I’m just posing that possibility. I have no hard data to back it up but neither does anyone else when they start making noises about the unfair treatment Scarborough receives when it comes to the doling out of municipal nice-to-haves. please sirWe need a full, robust accounting in order to have a full, robust conversation.

We need to expand on the Fair Share Scarborough report Councillor Norm Kelly undertook early in amalgamation. Let’s not just look at soft services the city provides – the skating rinks and parks — but the hard ones too. How much of our public works expenditure goes toward maintaining the wide streets of Scarborough. As a percentage of our waste collection budget, what’s Scarborough’s take in order to provide the service to all their big-lotted, detached homes. What’s the portion of our police budget that is spent in Scarborough. The buses serving as the backbone for commuters in Scarborough (and that will continue to even if it gets its subway), how much do they cost the TTC.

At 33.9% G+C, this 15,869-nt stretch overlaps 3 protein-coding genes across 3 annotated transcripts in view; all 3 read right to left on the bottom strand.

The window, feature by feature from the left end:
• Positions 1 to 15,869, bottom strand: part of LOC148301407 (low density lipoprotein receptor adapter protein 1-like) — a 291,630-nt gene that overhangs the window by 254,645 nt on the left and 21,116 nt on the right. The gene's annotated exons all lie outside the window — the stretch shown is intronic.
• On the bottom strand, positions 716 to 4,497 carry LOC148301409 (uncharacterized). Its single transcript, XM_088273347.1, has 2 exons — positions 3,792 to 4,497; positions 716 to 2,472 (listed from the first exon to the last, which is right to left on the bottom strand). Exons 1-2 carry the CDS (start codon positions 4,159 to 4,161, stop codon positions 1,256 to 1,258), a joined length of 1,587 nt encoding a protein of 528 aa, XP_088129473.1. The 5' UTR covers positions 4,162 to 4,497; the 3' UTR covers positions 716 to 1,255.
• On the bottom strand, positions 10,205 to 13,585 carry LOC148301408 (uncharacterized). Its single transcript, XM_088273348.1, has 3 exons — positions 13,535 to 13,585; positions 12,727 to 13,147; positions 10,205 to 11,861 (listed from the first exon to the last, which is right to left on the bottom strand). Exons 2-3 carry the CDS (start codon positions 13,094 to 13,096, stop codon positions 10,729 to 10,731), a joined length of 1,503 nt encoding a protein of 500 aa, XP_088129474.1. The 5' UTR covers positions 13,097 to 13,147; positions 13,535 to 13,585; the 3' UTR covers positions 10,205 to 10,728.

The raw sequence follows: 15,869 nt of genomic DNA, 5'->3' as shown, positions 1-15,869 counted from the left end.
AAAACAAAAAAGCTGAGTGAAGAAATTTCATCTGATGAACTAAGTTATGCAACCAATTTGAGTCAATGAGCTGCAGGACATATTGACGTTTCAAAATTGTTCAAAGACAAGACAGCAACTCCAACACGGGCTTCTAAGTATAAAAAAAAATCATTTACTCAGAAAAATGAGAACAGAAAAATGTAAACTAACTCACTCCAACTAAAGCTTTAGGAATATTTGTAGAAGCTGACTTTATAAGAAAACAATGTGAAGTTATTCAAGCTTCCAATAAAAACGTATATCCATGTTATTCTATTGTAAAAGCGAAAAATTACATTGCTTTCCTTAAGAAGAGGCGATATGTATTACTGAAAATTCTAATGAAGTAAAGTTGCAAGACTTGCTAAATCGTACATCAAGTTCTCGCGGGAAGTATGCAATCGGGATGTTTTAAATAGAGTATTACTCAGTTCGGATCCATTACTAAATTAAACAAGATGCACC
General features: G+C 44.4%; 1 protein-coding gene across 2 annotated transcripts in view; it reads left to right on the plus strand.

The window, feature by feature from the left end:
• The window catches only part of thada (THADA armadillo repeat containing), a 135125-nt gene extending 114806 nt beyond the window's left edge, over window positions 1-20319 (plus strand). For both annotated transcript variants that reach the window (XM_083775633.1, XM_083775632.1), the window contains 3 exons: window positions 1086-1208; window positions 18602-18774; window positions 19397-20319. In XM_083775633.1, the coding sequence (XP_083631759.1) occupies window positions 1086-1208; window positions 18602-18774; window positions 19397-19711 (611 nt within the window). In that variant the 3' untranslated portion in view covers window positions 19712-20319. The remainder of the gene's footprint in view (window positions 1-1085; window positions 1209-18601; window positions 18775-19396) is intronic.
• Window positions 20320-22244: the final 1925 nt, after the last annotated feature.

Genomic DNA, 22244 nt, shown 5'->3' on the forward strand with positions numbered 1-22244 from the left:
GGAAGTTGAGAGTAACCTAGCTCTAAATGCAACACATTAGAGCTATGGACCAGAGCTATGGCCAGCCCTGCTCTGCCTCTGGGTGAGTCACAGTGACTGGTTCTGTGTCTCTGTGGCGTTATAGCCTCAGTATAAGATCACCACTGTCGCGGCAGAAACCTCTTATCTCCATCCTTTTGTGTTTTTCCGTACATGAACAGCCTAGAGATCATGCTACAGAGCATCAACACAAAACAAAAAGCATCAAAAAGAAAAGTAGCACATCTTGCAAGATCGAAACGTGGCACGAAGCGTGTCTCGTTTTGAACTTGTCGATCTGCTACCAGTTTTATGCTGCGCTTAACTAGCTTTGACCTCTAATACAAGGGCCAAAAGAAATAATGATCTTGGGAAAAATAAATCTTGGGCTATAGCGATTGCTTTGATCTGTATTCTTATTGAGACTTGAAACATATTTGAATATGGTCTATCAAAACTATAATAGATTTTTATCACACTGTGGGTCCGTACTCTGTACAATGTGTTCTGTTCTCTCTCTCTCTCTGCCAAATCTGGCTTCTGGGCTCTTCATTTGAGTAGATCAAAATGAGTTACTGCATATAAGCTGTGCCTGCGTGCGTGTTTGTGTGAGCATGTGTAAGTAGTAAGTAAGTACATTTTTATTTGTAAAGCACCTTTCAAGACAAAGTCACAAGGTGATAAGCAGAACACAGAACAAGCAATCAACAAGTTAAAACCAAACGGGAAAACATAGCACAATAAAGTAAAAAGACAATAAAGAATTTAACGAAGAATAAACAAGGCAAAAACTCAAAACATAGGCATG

It may well turn out that Scarborough is underserved and underfunded in comparison to other parts of the city. There’s just no way of knowing that currently, and counting skating rinks (or subway stops) isn’t really the best way to tally it. thebillWe downtowners acknowledge your lack of rinks, Scarborough, but where’s our sidewalk snow shovelling or windrows clearing or leaf collection?

That’s not to say that if it were to turn out that Scarborough is a money-suck due to the high maintenance and delivery costs to service its sprawling built form, sorry, folks, no outdoor skating for you because you have so many roads to plow. This shouldn’t be a zero-sum game. But the Scarborough Warriors need to start putting solid evidence on the table, showing exactly how they’re being short-changed in this amalgamated deal of ours. Otherwise, it’s empty carping. Divisive governance intent only on benefitting their narrowly defined interests at the expense of everyone else in the city.